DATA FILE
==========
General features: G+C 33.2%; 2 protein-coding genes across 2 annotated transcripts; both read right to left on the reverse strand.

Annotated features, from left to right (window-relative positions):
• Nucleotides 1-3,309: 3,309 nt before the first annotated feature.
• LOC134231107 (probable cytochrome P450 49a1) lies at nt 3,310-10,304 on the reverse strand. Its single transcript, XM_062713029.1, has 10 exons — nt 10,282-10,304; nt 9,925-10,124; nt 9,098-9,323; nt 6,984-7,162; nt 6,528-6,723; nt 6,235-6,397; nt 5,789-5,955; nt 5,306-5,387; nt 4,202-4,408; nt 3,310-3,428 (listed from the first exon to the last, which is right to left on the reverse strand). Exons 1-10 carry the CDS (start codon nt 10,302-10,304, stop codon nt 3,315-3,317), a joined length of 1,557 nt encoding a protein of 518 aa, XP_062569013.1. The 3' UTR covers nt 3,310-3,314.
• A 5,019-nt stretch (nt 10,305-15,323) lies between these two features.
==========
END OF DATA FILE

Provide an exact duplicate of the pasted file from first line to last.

General features: G+C 33.2%; 2 protein-coding genes across 2 annotated transcripts; both read right to left on the reverse strand.

Annotated features, from left to right (window-relative positions):
• Nucleotides 1-3,309: 3,309 nt before the first annotated feature.
• LOC134231107 (probable cytochrome P450 49a1) lies at nt 3,310-10,304 on the reverse strand. Its single transcript, XM_062713029.1, has 10 exons — nt 10,282-10,304; nt 9,925-10,124; nt 9,098-9,323; nt 6,984-7,162; nt 6,528-6,723; nt 6,235-6,397; nt 5,789-5,955; nt 5,306-5,387; nt 4,202-4,408; nt 3,310-3,428 (listed from the first exon to the last, which is right to left on the reverse strand). Exons 1-10 carry the CDS (start codon nt 10,302-10,304, stop codon nt 3,315-3,317), a joined length of 1,557 nt encoding a protein of 518 aa, XP_062569013.1. The 3' UTR covers nt 3,310-3,314.
• A 5,019-nt stretch (nt 10,305-15,323) lies between these two features.